European Journal of Therapeutics
Original Article
Immunosuppressants and Ischemic Postconditioning in the Management of Brain Ischemia in Rats: The Role of Pharmacologic and Nonpharmacologic Treatments

Immunosuppressants and Ischemic Postconditioning in the Management of Brain Ischemia in Rats: The Role of Pharmacologic and Nonpharmacologic Treatments

1.

Department of Pharmacology, Kahramanmaraş Sütçü İmam University School of Medicine Kahramanmaraş, Turkey

2.

Department of Neurology, Kahramanmaraş Sütçü İmam University School of Medicine Kahramanmaraş, Turkey

3.

Department of Pathology, Kahramanmaraş Sütçü İmam University School of Medicine Kahramanmaraş, Turkey

4.

Department of Biochemistry, Kahramanmaraş Sütçü İmam University School of Medicine Kahramanmaraş, Turkey

5.

Department of Physical Medicine and Rehabilitation, Kahramanmaraş Sütçü İmam University School of Medicine Kahramanmaraş, Turkey

6.

Department of Plastic and Reconstructive Surgery, Kahramanmaraş Sütçü İmam University School of Medicine Kahramanmaraş, Turkey

Eur J Ther 2020; 26: 53-60
DOI: 10.5152/EurJTher.2020.19068
Read: 21 Downloads: 4 Published: 20 March 2020

Objective: Ischemic postconditioning in limb skeletal muscle may decrease the size of the cerebral hypoperfused area after stroke. We compared the effects of ischemic  postconditioning with the effects of the pharmacologic agents infliximab and leflunomide in the management of stroke.

Methods: Thirty-two rats were divided into four groups: postconditioning, infliximab, leflunomide, and saline (control). Global cerebral ischemia was induced by clamping the bilateral common carotid arteries for 20 min, and subsequently reperfusion was allowed for 2 h. Rats in the infliximab group received 7 mg/kg of infliximab immediately after and 6 h after the induction of stroke. Rats in the leflunomide group received 10 mg/kg of leflunomide immediately after and 6 h after the induction of stroke. In the postconditioning group, the unilateral limb muscle was clamped for 180 min immediately after the induction of stroke, and subsequently reperfusion was allowed for 120 min. Rats in the control group received saline immediately after and 6 h after the induction of stroke. Glutathione peroxidase, malondialdehyde, and ischemia-modified albumin were measured, and histopathologic evaluation of cerebral tissue was performed.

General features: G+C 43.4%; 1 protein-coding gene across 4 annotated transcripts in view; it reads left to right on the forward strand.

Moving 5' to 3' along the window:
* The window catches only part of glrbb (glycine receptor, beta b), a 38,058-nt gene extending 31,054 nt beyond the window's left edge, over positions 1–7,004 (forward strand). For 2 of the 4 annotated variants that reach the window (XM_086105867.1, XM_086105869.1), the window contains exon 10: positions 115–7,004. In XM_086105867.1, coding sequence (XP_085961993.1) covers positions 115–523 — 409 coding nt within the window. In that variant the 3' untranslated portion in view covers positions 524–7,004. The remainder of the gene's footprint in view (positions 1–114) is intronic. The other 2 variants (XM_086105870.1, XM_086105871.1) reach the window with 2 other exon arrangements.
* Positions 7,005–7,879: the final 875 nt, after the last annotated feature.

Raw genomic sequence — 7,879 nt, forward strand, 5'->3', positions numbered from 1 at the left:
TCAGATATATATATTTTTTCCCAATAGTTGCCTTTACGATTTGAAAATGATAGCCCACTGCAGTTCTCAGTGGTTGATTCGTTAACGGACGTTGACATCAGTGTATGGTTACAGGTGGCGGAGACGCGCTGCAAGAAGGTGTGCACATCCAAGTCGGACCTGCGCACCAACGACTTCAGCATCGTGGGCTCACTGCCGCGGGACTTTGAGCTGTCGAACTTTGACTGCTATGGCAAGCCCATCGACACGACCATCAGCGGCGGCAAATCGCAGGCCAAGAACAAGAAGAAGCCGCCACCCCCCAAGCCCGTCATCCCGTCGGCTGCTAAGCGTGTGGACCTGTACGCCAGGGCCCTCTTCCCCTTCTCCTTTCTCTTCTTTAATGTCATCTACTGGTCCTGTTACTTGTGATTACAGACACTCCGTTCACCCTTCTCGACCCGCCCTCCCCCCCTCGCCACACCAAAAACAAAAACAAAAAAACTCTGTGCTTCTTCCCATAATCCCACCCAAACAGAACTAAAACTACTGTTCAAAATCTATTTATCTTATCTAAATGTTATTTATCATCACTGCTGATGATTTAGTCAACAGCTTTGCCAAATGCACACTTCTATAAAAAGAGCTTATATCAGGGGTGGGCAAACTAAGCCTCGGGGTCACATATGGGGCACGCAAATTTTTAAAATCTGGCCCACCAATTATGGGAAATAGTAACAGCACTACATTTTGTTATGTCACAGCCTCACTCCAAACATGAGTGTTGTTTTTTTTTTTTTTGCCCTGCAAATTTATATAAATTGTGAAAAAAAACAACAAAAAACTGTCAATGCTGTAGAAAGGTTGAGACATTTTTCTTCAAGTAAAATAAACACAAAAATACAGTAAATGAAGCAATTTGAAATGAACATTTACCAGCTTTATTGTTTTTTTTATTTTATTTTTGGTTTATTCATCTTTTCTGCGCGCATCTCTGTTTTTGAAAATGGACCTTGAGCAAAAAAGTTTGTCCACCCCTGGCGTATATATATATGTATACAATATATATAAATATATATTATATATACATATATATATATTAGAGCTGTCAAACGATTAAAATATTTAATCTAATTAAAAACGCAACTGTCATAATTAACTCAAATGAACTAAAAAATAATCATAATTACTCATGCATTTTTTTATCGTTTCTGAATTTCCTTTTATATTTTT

Results: The area of hemorrhage was significantly decreased in the infliximab group. Loss of the gray matter–white matter boundary was significantly decreased in the infliximab and leflunomide groups. Brain glutathione peroxidase was significantly increased in the infliximab group. There were no significant differences between the infliximab, leflunomide, and postconditioning groups and the control group in serum malondialdehyde and ischemia-modified albumin

Conclusion: Immunosuppression by infliximab and leflunomide, but not ischemic postconditioning, may attenuate brain ischemia–reperfusion injury. Although the curative effects of postconditioning treatment on brain injury were documented, the lengths of the postconditioning cycles are important for its efficacy.

How to cite: Altıntaş Aykan D, Tuğan Yıldız B, Kazancı Ü, Seyithanoğlu M, Koca T, Ural A. Immunosuppressants and Ischemic Postconditioning in the Management of Brain Ischemia in Rats: The Role of Pharmacologic and Nonpharmacologic Treatments. Eur J Ther 2020; 26(1): 53-60.

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ISSN2564-7784 EISSN 2564-7040